Skip to main content

Advertisement

Advertisement

Muis should help to debunk Sunni-Shia fallacies

The issue of youths being caught up in the so-called Sunni-Shia Syrian conflict saddens me and others (Two Aetos officers arrested under ISA for terror-related offences; June 21).

Muis should help to debunk Sunni-Shia fallacies

Displaced Iraqi civilians are escorted out of Mosul's Old City by Iraqi security forces during fighting between Iraqi security forces and Islamic State militants in Mosul, Iraq. Photo: Reuters

The issue of youths being caught up in the so-called Sunni-Shia Syrian conflict saddens me and others (Two Aetos officers arrested under ISA for terror-related offences; June 21).

It appears that the seeds of sectarianism have reached such a state. (For example, ex-Aetos officer Muhammad Khairul Mohamed, a Sunni Muslim who viewed the Syrian conflict as a Sunni-Shia struggle, wanted to fight against the Shias by joining the Free Syrian Army.)

The Islamic Religious Council of Singapore (Muis) should be crystal clear and upfront about Shia being an acceptable Islamic school of thought.

This should be communicated widely, and not in the generic sense, at mosques during Friday prayers. Although there is a Muis fatwa regarding Shia, it is pretty much made known only upon enquiry.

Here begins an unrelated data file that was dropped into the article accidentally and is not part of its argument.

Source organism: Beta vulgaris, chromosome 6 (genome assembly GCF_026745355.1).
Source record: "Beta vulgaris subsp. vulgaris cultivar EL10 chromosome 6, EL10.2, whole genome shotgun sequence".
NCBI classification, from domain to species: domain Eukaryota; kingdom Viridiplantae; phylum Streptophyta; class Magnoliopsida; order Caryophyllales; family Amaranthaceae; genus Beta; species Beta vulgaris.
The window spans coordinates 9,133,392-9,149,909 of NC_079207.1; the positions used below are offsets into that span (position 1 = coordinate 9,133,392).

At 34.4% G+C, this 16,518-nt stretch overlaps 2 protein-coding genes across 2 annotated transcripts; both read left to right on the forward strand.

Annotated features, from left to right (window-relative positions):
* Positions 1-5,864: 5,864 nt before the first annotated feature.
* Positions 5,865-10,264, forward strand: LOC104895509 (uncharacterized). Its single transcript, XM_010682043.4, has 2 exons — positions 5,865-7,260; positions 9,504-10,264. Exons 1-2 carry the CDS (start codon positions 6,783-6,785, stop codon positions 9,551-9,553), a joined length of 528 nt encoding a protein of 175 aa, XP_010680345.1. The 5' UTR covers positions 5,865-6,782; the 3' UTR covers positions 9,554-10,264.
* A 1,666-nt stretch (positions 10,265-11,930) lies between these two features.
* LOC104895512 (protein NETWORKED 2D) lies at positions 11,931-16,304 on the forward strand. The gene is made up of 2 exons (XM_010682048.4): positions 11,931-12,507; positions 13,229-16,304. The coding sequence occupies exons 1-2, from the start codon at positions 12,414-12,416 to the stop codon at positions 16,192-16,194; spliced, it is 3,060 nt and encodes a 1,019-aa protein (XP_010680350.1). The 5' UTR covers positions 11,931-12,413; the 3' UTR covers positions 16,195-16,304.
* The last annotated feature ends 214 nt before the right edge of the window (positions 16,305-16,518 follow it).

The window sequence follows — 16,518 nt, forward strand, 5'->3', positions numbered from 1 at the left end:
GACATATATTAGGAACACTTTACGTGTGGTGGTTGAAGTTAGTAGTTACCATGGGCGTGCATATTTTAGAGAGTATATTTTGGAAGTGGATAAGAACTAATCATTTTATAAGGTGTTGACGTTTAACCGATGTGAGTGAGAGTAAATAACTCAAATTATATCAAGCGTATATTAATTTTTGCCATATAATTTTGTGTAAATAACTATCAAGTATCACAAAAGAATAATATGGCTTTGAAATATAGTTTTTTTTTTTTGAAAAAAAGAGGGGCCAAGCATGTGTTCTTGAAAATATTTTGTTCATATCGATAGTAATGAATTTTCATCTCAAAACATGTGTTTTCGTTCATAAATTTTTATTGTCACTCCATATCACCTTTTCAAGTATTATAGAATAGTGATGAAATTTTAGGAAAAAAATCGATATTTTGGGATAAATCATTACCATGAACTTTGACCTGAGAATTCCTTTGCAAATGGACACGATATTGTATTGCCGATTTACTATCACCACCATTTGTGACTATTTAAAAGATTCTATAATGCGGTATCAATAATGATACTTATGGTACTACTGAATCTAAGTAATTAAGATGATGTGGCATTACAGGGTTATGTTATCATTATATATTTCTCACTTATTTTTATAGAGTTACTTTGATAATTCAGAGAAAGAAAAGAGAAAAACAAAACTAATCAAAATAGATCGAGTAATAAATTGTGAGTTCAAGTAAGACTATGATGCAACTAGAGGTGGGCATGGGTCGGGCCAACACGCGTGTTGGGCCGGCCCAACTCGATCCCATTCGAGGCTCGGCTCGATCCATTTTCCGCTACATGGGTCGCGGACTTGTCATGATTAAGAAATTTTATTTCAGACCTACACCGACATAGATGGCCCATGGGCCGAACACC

Sectarianism, if left alone and unchecked, would lead to suspicion and hatred within the community. Such ill feeling is perpetuated by Saudi Arabia’s anti-Iran antennae and its global network of influence through its political funding. Even Malaysia, where Shias are persecuted and arrested under the law, and where Shia hatred is spread across social media, is not spared from this influence. In Singapore, there is even a Facebook platform dedicated to anti-Shia voices.

Muis cannot be complacent about these issues and remain passive. Many of the followers who are ignorant about Middle Eastern politics would simply join the sectarian divide.

The Amman Message, which identifies who is considered Muslim, is a fatwa endorsed by over 500 Muslim scholars worldwide. Its purpose is to debunk fallacies instigated by ideologues who label fellow Muslims as infidels or deviants.

Muis is aware of this fatwa but is not helping to diffuse the Sunni-Shia disagreement. I appeal to Muis to take a more proactive approach to educating the Muslim community nationwide. The Amman Message should be circulated publicly.

We must address the fallacies and keep the Muslim community from being suspicious of one another.

Read more of the latest in

Advertisement

Popular

Advertisement

Stay in the know. Anytime. Anywhere.

Subscribe to get daily news updates, insights and must reads delivered straight to your inbox.

By clicking subscribe, I agree for my personal data to be used to send me TODAY newsletters, promotional offers and for research and analysis.

Aa